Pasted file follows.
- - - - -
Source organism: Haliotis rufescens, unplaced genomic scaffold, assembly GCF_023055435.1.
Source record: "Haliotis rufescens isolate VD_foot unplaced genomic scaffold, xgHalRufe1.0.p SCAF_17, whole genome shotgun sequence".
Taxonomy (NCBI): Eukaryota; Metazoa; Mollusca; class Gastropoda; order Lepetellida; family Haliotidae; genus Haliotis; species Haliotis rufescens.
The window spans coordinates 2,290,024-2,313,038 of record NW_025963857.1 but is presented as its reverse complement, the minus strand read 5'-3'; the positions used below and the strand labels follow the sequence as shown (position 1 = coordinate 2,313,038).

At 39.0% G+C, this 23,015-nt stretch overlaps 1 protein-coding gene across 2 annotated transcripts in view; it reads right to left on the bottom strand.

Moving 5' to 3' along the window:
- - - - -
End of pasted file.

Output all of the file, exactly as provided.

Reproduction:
Source organism: Haliotis rufescens, unplaced genomic scaffold, assembly GCF_023055435.1.
Source record: "Haliotis rufescens isolate VD_foot unplaced genomic scaffold, xgHalRufe1.0.p SCAF_17, whole genome shotgun sequence".
Taxonomy (NCBI): Eukaryota; Metazoa; Mollusca; class Gastropoda; order Lepetellida; family Haliotidae; genus Haliotis; species Haliotis rufescens.
The window spans coordinates 2,290,024-2,313,038 of record NW_025963857.1 but is presented as its reverse complement, the minus strand read 5'-3'; the positions used below and the strand labels follow the sequence as shown (position 1 = coordinate 2,313,038).

At 39.0% G+C, this 23,015-nt stretch overlaps 1 protein-coding gene across 2 annotated transcripts in view; it reads right to left on the bottom strand.

Moving 5' to 3' along the window: